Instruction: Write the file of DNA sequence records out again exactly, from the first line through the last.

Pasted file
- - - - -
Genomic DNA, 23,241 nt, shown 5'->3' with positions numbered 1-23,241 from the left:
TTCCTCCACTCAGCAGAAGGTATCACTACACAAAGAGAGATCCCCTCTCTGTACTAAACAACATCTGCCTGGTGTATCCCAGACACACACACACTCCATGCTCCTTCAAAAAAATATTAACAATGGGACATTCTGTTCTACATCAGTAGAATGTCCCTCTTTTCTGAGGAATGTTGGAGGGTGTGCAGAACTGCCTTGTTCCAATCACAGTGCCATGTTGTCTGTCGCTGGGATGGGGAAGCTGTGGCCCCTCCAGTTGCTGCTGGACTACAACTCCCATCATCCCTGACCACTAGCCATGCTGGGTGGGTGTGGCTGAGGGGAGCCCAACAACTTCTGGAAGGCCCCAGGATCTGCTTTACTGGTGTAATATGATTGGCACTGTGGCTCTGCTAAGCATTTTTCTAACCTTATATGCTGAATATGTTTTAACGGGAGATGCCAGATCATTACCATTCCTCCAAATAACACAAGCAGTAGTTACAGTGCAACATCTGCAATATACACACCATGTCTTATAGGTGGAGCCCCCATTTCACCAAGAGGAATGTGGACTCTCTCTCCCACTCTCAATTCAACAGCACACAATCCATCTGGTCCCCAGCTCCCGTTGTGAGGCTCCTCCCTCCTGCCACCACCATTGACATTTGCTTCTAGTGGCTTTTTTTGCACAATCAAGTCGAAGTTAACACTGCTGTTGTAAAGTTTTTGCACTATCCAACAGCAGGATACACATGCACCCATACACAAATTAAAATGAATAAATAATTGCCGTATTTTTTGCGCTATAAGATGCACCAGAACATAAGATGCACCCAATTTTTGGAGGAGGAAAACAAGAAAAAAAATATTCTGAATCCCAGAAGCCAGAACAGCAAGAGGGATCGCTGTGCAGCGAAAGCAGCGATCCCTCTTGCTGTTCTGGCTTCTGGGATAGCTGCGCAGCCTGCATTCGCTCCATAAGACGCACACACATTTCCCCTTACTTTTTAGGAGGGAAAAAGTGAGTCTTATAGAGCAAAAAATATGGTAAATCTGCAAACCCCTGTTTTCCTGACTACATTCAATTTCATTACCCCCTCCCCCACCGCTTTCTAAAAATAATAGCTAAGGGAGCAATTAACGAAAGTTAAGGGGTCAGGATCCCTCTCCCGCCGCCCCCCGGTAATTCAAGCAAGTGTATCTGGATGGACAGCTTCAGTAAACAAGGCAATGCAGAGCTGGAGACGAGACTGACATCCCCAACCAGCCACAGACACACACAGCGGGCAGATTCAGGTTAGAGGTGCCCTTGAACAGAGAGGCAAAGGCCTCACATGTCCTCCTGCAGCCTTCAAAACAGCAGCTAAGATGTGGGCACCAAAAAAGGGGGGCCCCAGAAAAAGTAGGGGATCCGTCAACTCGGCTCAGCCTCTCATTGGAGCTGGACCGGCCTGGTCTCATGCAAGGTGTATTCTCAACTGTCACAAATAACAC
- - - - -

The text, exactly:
Genomic DNA, 23,241 nt, shown 5'->3' with positions numbered 1-23,241 from the left:
TTCCTCCACTCAGCAGAAGGTATCACTACACAAAGAGAGATCCCCTCTCTGTACTAAACAACATCTGCCTGGTGTATCCCAGACACACACACACTCCATGCTCCTTCAAAAAAATATTAACAATGGGACATTCTGTTCTACATCAGTAGAATGTCCCTCTTTTCTGAGGAATGTTGGAGGGTGTGCAGAACTGCCTTGTTCCAATCACAGTGCCATGTTGTCTGTCGCTGGGATGGGGAAGCTGTGGCCCCTCCAGTTGCTGCTGGACTACAACTCCCATCATCCCTGACCACTAGCCATGCTGGGTGGGTGTGGCTGAGGGGAGCCCAACAACTTCTGGAAGGCCCCAGGATCTGCTTTACTGGTGTAATATGATTGGCACTGTGGCTCTGCTAAGCATTTTTCTAACCTTATATGCTGAATATGTTTTAACGGGAGATGCCAGATCATTACCATTCCTCCAAATAACACAAGCAGTAGTTACAGTGCAACATCTGCAATATACACACCATGTCTTATAGGTGGAGCCCCCATTTCACCAAGAGGAATGTGGACTCTCTCTCCCACTCTCAATTCAACAGCACACAATCCATCTGGTCCCCAGCTCCCGTTGTGAGGCTCCTCCCTCCTGCCACCACCATTGACATTTGCTTCTAGTGGCTTTTTTTGCACAATCAAGTCGAAGTTAACACTGCTGTTGTAAAGTTTTTGCACTATCCAACAGCAGGATACACATGCACCCATACACAAATTAAAATGAATAAATAATTGCCGTATTTTTTGCGCTATAAGATGCACCAGAACATAAGATGCACCCAATTTTTGGAGGAGGAAAACAAGAAAAAAAATATTCTGAATCCCAGAAGCCAGAACAGCAAGAGGGATCGCTGTGCAGCGAAAGCAGCGATCCCTCTTGCTGTTCTGGCTTCTGGGATAGCTGCGCAGCCTGCATTCGCTCCATAAGACGCACACACATTTCCCCTTACTTTTTAGGAGGGAAAAAGTGAGTCTTATAGAGCAAAAAATATGGTAAATCTGCAAACCCCTGTTTTCCTGACTACATTCAATTTCATTACCCCCTCCCCCACCGCTTTCTAAAAATAATAGCTAAGGGAGCAATTAACGAAAGTTAAGGGGTCAGGATCCCTCTCCCGCCGCCCCCCGGTAATTCAAGCAAGTGTATCTGGATGGACAGCTTCAGTAAACAAGGCAATGCAGAGCTGGAGACGAGACTGACATCCCCAACCAGCCACAGACACACACAGCGGGCAGATTCAGGTTAGAGGTGCCCTTGAACAGAGAGGCAAAGGCCTCACATGTCCTCCTGCAGCCTTCAAAACAGCAGCTAAGATGTGGGCACCAAAAAAGGGGGGCCCCAGAAAAAGTAGGGGATCCGTCAACTCGGCTCAGCCTCTCATTGGAGCTGGACCGGCCTGGTCTCATGCAAGGTGTATTCTCAACTGTCACAAATAACAC